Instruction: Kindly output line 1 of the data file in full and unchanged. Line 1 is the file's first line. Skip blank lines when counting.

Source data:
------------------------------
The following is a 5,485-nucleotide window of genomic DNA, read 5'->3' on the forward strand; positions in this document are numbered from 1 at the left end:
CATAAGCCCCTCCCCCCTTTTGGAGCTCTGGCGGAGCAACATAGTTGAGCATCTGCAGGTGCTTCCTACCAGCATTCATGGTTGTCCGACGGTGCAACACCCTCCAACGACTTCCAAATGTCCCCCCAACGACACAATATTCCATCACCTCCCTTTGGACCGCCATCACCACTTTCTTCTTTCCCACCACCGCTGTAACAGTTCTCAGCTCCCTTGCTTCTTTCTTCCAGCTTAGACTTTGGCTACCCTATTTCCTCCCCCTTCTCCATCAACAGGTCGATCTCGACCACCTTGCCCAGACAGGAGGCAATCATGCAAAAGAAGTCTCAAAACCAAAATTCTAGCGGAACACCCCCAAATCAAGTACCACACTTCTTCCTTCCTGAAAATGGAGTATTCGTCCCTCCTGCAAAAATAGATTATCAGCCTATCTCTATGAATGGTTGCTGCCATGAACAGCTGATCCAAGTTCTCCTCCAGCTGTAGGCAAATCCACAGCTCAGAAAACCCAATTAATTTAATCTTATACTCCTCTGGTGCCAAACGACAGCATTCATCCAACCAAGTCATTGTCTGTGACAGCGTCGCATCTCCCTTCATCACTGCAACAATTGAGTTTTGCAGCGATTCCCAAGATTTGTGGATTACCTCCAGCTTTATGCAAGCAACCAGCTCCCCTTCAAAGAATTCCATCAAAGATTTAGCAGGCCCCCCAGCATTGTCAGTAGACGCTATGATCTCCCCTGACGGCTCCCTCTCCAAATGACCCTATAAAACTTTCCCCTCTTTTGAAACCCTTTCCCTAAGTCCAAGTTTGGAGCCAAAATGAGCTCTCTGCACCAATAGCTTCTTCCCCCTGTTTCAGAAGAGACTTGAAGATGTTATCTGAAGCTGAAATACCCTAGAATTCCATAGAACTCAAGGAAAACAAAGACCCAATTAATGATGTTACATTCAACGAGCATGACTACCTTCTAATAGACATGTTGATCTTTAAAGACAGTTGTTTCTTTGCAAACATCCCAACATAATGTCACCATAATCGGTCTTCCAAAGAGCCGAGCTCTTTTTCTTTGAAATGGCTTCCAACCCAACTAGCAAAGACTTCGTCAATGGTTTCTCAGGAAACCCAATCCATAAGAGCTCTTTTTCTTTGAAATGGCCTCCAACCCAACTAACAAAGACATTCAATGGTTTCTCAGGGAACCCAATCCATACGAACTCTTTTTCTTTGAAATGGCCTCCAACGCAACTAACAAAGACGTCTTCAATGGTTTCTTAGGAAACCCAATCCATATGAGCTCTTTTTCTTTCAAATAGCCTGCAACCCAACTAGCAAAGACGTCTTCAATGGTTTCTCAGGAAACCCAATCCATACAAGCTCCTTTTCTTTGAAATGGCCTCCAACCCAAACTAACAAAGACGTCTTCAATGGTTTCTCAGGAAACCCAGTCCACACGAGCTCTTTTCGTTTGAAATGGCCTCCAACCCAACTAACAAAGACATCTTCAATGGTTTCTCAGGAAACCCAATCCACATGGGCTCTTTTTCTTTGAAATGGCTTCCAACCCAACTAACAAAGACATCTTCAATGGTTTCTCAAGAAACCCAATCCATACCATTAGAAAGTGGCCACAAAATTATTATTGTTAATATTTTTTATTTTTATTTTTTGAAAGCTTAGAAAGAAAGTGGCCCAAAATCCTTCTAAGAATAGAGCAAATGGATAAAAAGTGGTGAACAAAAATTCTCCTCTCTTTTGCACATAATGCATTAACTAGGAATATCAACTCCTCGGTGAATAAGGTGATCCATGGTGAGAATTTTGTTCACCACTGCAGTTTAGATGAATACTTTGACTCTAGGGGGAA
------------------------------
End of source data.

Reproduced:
The following is a 5,485-nucleotide window of genomic DNA, read 5'->3' on the forward strand; positions in this document are numbered from 1 at the left end: